Premarital agreements can cover a vast range of topics, ranging from deciding spousal support, establishing the rights of each party during marriage, and making wills. Importantly for the topic at hand, premarital agreements also allow the spouses to agree upon how property will be divided upon divorce. If you have a business or expect to have a business in the future, your agreement should reflect that you want to have full ownership and control over that business after a divorce.
A postmarital agreement is almost exactly the same as a premarital agreement except that it is entered into after marriage, rather than before. The parties have the same rights and obligations under a postmarital agreement.
Another marital agreement that may help protect your business assets is a settlement agreement. When spouses file for divorce, they should first try to reach an agreement between themselves. This helps eliminate some of the uncertainty of taking the divorce to court. You and your spouse know your assets best, so if you can avoid having the court divide it for you, you may be in a better position to protect what is ultimately important to you. If you and your spouse are willing to negotiate a settlement agreement, you may be able to trade off some of your other assets to be able to keep your full business interests.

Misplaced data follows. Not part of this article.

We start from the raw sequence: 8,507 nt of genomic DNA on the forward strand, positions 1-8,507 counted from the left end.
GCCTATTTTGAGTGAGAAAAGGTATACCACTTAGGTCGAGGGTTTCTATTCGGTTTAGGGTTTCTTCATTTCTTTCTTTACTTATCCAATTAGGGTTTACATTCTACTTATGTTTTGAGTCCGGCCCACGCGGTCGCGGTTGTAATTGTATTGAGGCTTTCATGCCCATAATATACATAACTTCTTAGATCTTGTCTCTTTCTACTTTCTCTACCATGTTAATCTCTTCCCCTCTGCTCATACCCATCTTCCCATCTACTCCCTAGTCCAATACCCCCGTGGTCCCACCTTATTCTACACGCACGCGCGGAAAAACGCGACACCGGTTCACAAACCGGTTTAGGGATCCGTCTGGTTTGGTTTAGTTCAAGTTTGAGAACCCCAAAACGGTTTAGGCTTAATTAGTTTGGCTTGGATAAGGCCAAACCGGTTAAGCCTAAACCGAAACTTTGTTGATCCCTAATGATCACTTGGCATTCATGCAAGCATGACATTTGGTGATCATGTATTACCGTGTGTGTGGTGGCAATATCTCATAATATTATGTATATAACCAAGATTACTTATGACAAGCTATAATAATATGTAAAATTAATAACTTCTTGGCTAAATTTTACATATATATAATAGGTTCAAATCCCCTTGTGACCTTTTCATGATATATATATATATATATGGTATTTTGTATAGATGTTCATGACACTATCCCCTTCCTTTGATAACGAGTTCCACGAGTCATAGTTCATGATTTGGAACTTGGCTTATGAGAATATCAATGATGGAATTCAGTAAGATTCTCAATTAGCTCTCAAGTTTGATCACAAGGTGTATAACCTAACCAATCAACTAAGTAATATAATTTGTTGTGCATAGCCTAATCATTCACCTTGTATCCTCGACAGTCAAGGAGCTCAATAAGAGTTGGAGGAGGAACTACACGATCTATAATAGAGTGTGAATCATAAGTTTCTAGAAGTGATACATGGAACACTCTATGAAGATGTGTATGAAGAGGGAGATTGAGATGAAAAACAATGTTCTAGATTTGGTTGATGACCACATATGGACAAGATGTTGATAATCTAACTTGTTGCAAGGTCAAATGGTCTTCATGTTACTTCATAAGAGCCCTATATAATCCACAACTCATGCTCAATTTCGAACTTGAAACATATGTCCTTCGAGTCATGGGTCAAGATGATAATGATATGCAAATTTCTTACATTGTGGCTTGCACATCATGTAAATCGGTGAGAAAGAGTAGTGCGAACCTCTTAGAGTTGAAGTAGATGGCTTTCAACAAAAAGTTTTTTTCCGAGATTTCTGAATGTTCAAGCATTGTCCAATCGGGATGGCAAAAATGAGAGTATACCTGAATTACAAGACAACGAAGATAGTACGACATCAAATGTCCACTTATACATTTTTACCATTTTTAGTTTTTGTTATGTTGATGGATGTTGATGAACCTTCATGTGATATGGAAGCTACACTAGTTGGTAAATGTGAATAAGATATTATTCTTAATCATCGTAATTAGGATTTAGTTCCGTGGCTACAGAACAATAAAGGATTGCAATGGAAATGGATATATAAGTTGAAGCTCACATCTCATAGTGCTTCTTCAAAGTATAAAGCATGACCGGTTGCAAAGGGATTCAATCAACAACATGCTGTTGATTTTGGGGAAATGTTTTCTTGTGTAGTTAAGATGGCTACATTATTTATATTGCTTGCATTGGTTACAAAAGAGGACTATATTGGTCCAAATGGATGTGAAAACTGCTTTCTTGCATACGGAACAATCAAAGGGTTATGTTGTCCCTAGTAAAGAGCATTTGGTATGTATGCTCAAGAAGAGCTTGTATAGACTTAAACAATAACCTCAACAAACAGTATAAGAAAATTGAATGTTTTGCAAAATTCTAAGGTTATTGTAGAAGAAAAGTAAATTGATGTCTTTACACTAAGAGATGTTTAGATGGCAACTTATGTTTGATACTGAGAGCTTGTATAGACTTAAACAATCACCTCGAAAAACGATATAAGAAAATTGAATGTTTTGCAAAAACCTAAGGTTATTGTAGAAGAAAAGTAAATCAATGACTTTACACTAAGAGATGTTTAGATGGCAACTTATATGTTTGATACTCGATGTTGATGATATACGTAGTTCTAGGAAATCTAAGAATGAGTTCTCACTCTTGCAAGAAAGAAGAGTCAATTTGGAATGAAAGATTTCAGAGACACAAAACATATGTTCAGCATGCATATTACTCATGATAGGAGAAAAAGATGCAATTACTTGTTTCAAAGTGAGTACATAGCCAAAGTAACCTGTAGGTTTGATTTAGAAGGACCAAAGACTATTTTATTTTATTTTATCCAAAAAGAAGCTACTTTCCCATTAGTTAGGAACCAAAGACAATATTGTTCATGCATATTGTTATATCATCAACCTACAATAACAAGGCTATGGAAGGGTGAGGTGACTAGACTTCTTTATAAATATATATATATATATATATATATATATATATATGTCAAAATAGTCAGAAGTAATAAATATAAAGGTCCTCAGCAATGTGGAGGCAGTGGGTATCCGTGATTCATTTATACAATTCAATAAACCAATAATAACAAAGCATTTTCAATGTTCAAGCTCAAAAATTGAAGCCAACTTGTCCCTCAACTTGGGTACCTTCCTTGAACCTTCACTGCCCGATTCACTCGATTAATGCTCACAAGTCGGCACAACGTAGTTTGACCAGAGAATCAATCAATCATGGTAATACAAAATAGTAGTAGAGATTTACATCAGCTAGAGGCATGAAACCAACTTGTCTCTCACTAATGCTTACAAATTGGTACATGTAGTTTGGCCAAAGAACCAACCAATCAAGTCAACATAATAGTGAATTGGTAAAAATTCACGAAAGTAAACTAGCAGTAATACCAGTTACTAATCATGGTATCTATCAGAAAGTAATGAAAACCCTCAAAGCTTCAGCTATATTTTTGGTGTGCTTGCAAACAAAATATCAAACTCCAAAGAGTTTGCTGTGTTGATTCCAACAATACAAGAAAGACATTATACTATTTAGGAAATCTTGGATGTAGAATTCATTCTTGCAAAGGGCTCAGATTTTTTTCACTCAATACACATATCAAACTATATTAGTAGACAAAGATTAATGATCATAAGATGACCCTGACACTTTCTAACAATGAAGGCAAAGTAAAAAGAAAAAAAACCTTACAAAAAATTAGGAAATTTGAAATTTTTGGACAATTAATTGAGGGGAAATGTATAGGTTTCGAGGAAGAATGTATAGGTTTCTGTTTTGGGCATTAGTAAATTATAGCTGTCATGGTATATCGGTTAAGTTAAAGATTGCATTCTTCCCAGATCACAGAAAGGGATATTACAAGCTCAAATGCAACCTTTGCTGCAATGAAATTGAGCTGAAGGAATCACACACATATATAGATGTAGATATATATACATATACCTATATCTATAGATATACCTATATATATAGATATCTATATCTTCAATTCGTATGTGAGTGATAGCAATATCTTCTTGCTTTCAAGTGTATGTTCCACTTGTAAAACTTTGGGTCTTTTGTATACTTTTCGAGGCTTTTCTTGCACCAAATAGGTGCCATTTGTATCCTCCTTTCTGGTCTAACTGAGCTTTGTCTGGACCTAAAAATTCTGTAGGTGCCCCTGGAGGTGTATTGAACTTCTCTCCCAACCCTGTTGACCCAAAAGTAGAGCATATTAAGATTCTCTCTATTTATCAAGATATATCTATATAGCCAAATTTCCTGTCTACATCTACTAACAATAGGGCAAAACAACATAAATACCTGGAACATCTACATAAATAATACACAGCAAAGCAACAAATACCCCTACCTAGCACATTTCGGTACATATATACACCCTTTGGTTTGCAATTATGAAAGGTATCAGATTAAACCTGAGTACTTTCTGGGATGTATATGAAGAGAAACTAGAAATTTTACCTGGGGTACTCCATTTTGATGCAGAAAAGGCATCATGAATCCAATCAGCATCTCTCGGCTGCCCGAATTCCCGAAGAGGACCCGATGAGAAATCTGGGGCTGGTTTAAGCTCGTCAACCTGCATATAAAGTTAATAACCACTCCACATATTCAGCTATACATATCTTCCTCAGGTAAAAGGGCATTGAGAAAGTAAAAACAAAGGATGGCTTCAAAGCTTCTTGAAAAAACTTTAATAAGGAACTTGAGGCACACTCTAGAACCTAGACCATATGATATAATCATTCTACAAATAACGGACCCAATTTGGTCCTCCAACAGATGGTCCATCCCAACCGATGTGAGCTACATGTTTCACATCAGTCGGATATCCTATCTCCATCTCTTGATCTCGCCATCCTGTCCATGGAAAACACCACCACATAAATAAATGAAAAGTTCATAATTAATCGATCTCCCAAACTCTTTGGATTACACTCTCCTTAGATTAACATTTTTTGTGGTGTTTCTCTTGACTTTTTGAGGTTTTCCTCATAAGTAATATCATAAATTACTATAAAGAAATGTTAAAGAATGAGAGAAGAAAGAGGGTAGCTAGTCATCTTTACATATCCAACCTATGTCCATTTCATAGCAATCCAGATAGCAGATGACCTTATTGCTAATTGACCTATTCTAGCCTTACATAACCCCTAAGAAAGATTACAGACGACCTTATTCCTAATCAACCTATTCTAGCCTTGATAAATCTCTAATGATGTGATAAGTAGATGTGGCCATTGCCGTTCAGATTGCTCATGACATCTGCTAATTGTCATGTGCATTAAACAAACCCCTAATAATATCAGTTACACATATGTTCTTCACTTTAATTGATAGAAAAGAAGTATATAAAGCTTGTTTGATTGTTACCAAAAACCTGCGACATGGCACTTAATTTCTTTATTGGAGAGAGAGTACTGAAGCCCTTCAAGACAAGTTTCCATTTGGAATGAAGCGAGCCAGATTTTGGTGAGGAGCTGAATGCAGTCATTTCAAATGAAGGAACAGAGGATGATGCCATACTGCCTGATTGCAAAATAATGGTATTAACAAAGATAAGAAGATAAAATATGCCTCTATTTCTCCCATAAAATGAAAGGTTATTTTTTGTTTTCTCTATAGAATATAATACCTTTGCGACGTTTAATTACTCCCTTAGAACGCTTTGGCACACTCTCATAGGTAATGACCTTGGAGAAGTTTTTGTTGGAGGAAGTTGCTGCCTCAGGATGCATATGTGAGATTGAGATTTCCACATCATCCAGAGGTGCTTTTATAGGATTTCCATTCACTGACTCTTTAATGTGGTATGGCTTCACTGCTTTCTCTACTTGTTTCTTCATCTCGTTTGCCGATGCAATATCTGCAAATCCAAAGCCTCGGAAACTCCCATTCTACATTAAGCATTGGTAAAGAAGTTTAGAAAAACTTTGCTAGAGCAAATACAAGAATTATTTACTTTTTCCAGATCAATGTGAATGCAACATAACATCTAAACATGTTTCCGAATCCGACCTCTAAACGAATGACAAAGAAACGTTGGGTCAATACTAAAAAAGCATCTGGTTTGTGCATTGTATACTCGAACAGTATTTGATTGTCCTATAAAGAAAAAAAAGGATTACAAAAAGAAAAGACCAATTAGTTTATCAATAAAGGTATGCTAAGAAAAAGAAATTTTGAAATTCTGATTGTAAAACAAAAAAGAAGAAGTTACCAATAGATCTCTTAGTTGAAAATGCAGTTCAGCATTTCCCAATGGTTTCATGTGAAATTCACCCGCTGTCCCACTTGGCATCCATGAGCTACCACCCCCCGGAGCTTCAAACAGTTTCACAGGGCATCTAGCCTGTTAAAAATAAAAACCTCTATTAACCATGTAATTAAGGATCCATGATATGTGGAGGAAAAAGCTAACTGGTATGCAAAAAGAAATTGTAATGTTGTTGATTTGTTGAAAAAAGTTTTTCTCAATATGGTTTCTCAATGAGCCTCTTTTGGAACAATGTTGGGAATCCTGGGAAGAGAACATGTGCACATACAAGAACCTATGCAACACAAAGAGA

Consider Discussing How To Divide Your Business Assets with a Texas Family Lawyer
Texas has some unique laws when it comes to property distribution after divorce. Consider speaking with an experienced family law attorney in Texas to help you accurately value your business assets and create a fair distribution. Going through a divorce alone can be difficult, so allow our compassionate and experienced family lawyers to stand by your side and stand up for your legal rights. You can reach our legal team at Varghese Summersett Family Law Group by calling (817) 900-3220 or by filling out our online contact form. Contact us to learn more about how business assets are divided in divorce.